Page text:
Some Poetry News – CARIFESTA

Well, what I didn’t say was that on the very last evening I had my first poetry experience.

For those people who are not familiar with Caribbean writers, Trinidad and Tobago is home to most of the finest. True, Walcott is St Lucian, but he lives part of the time in Trinidad and patronizes the famous Little Carib Theatre (which I had the opportunity to visit when I was there), which puts on many of his plays. So T&T is home to two of the region’s three Nobel Prize Winners (and St. Lucia is home to two too, being the birthplace of Walcott and of Sir Arthur Lewis, winner of the Nobel Prize for Economics). It’s also home to many of the region’s literary giants — C.L.R. James, Samuel Selvon, Michael Anthony, all the Naipaul clan (including Neil Bissoondath, Vidia and Shiva’s nephew) and Earl Lovelace.

Lovelace still lives there. He was T&T’s Artistic Director for CARIFESTA, and is the most approachable and down-to-earth world-class writer I’ve ever met (I’ve met three of the other Big Names — Barbadians George Lamming, Kamau Brathwaite, and Austin Clarke, and while they’re approachable, they’re not quite so welcome-to-my-backyard as Lovelace). When you meet Earl, you would never imagine that he is one of the greatest masters of the English language; he is quite self-deprecating and seems almost confused when he speaks to you. It’s a blind. What he actually says is devastating, but you have to listen carefully to get it.

Here’s some of his prose:

This is the hill tall above the city where Taffy, a man who say he is Christ, put himself up on a cross one burning midday and say to his followers: “Crucify me! Let me die for my people. Stone me with stones as you stone Jesus, I will love you still.” And when they start to stone him in truth he get vex and start to cuss: “Get me down! Get me down!” he say, “Let every sinnerman bear his own blasted burden; who is I to die for people who ain’t have sense enough to know that they can’t pelt a man with big stones when so much little pebbles lying on the ground.”

This is the hill, Calvary Hill, where the sun set on starvation and rise on potholed roads, thrones for stray dogs that you could play banjo on their rib bones, holding garbage piled high like a cathedral spire, sparkling with flies buzzing like torpedoes; and if you want to pass from your yard to the road you have to be a high-jumper to jump over the gutter full up with dirty water, and hold your nose. Is noise whole day. Laughter is not laughter; it is a groan coming from the bosom of these houses – no – not houses, shacks that leap out of the red dirt and stone, thin like smoke, fragile like kite paper, balancing on their rickety pillars as broomsticks on the edge of a juggler’s nose.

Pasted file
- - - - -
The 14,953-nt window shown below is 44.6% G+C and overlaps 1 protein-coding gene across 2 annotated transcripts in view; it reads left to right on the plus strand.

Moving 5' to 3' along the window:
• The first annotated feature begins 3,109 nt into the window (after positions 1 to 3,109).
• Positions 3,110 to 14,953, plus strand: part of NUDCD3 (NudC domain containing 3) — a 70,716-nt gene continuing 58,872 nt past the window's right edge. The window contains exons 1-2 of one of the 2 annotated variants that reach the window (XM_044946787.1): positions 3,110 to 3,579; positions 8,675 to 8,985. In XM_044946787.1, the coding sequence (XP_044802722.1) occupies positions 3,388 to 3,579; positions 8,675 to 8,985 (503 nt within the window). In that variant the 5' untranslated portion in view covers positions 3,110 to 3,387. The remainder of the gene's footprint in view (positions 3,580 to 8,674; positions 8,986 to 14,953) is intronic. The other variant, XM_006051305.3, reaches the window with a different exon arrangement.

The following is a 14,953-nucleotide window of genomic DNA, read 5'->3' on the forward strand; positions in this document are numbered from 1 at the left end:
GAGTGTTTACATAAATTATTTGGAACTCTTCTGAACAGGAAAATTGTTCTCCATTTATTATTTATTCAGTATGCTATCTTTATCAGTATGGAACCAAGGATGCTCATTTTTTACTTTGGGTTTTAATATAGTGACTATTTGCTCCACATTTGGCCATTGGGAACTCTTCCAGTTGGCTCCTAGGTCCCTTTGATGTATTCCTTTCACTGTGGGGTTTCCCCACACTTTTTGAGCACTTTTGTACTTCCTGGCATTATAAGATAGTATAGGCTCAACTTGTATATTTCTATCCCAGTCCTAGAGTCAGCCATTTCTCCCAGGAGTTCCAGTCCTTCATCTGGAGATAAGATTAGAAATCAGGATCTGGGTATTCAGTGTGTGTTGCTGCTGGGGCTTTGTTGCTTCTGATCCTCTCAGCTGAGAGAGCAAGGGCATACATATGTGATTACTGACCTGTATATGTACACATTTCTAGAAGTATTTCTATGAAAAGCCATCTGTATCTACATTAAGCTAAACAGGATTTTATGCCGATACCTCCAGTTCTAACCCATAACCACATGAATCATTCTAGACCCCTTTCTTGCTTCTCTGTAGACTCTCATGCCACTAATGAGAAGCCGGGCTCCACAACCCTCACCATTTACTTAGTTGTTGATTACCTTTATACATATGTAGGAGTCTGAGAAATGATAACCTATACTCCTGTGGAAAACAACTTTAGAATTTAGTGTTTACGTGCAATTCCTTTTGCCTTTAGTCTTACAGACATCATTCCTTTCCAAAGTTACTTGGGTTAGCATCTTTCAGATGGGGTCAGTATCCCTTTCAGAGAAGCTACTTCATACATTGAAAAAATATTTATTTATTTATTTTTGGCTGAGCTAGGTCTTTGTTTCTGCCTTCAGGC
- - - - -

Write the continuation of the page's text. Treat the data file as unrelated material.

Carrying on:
This is the hill, swelling and curling like a machauel snake from Conservatory Street to the mango fields in the back of Morvant, its gut stretched to bursting with a thousand narrow streets and alleys and lanes and traces and holes, holding the people who come on the edge of the city to make it home.

After the closing ceremony and the reception that followed it, Earl invited several of us to his home for a poetry reading. It wasn’t a formal thing, and it was late, and we had a bus driver who had to drive an hour to get home and had to be back to pick up someone at 5 a.m. for an airport run, and so we couldn’t stay, but we did have a brief discussion (and drank some wine) and touched base with some of the Caribbean’s greats; the Trinidadian master artist Leroy Clarke was also there.

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